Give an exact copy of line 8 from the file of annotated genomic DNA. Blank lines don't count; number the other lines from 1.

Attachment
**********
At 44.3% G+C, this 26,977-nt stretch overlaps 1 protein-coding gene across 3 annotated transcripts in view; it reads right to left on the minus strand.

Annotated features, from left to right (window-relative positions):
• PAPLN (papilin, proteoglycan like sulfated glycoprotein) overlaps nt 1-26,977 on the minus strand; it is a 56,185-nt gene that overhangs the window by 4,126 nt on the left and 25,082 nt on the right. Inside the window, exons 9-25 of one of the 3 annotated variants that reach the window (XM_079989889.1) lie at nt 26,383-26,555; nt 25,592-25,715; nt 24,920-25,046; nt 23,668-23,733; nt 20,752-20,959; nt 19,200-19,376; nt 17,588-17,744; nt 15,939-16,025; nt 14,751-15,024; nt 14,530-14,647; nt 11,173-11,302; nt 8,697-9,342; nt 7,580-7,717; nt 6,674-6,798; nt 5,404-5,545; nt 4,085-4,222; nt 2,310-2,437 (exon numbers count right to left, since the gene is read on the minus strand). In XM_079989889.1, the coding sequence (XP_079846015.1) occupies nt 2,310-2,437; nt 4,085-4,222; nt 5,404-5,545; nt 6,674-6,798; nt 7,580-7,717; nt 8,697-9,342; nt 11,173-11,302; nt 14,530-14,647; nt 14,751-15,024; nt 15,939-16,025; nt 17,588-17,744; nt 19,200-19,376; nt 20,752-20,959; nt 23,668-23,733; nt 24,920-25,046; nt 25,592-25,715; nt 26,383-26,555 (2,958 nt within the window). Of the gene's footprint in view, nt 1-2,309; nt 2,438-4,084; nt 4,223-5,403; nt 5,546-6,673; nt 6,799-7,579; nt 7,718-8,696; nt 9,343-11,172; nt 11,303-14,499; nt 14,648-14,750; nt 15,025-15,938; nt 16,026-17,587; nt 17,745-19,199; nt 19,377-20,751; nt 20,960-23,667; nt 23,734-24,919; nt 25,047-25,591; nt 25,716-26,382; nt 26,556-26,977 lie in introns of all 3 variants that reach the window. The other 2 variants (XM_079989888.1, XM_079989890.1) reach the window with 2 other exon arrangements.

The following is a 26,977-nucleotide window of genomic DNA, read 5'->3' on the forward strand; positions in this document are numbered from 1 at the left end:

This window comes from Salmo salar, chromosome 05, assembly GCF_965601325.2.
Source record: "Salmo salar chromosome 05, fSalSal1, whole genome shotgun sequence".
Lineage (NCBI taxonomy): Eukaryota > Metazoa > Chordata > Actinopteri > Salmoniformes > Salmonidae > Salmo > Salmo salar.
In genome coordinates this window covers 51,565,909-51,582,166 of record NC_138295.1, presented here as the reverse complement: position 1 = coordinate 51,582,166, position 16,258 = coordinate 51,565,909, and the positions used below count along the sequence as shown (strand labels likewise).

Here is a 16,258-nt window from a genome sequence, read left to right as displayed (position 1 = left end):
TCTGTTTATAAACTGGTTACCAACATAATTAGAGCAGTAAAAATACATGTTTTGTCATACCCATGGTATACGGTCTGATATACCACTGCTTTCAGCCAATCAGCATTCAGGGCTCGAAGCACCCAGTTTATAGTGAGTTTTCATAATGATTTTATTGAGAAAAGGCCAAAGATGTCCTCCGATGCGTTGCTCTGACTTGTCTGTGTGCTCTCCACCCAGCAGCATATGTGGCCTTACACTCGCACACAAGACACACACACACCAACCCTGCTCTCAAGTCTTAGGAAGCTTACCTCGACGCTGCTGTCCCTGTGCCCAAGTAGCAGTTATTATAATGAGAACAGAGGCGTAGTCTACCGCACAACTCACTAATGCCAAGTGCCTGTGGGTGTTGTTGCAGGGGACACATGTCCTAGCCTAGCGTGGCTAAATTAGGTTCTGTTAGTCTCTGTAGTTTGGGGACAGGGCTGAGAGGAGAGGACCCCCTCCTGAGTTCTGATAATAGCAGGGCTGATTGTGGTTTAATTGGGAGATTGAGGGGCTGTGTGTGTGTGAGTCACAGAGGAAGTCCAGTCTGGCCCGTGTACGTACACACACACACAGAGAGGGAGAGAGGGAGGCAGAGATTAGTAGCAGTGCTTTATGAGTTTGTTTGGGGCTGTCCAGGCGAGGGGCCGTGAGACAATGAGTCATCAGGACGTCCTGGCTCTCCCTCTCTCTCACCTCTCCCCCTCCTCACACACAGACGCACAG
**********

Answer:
In genome coordinates this window covers 51,565,909-51,582,166 of record NC_138295.1, presented here as the reverse complement: position 1 = coordinate 51,582,166, position 16,258 = coordinate 51,565,909, and the positions used below count along the sequence as shown (strand labels likewise).